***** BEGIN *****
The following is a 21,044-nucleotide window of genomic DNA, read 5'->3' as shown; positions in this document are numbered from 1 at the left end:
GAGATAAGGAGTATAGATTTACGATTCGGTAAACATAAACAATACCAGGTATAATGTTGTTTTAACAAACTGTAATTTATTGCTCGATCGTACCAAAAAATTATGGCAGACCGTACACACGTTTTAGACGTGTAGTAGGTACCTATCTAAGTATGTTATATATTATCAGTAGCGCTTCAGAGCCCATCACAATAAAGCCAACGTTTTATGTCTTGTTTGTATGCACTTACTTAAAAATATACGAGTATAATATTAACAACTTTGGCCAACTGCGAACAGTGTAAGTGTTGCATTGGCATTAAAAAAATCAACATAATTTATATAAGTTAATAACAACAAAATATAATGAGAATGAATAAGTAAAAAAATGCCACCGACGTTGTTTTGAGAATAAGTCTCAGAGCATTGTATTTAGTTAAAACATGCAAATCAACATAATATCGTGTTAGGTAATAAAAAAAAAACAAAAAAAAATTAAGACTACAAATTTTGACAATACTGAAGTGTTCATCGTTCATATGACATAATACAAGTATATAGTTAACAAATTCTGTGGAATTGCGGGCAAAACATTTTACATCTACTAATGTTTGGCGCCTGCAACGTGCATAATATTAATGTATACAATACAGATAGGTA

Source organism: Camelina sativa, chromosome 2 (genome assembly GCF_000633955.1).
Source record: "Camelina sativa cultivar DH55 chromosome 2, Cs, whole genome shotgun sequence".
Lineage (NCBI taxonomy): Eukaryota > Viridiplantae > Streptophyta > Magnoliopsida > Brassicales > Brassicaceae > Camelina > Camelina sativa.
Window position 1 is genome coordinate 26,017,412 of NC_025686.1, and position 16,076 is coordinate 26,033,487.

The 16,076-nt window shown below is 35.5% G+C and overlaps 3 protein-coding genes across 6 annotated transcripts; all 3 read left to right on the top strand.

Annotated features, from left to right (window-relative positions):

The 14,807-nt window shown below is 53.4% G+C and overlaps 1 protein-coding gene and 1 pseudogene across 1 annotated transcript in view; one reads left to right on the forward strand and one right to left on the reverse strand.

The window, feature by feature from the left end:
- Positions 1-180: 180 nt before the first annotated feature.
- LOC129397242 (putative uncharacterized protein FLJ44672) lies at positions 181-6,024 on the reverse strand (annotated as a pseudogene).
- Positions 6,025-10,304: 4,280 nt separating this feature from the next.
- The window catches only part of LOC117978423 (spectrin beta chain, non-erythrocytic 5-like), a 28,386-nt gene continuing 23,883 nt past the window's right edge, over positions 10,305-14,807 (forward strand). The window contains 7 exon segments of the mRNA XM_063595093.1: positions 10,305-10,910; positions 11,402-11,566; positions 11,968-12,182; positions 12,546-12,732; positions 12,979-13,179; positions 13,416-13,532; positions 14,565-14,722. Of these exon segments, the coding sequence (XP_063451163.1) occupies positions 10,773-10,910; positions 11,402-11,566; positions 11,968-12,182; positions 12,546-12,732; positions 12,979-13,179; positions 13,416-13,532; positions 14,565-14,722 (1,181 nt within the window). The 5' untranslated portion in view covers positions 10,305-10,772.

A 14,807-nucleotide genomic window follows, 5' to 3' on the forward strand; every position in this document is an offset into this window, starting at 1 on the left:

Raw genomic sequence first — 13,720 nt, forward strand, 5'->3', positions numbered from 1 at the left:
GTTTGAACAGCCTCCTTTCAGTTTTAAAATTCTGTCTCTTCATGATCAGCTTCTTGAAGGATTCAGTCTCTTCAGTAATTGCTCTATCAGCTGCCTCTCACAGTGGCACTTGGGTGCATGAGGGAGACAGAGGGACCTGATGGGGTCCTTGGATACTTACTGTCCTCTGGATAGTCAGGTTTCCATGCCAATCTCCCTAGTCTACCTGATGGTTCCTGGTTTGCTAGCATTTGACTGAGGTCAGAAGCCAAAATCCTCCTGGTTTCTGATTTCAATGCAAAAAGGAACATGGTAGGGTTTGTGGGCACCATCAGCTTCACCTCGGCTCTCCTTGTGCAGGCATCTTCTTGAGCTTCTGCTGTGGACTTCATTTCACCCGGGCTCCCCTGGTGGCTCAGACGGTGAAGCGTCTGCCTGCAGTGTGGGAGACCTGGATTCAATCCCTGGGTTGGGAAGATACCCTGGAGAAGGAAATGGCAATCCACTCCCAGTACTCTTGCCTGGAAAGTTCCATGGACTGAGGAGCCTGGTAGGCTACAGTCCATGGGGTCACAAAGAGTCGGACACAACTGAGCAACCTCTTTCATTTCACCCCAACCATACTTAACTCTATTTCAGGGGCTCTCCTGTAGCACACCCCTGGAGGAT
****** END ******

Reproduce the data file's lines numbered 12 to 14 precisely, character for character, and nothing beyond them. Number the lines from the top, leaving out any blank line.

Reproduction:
- LOC129397242 (putative uncharacterized protein FLJ44672) lies at positions 181-6,024 on the reverse strand (annotated as a pseudogene).
- Positions 6,025-10,304: 4,280 nt separating this feature from the next.
- The window catches only part of LOC117978423 (spectrin beta chain, non-erythrocytic 5-like), a 28,386-nt gene continuing 23,883 nt past the window's right edge, over positions 10,305-14,807 (forward strand). The window contains 7 exon segments of the mRNA XM_063595093.1: positions 10,305-10,910; positions 11,402-11,566; positions 11,968-12,182; positions 12,546-12,732; positions 12,979-13,179; positions 13,416-13,532; positions 14,565-14,722. Of these exon segments, the coding sequence (XP_063451163.1) occupies positions 10,773-10,910; positions 11,402-11,566; positions 11,968-12,182; positions 12,546-12,732; positions 12,979-13,179; positions 13,416-13,532; positions 14,565-14,722 (1,181 nt within the window). The 5' untranslated portion in view covers positions 10,305-10,772.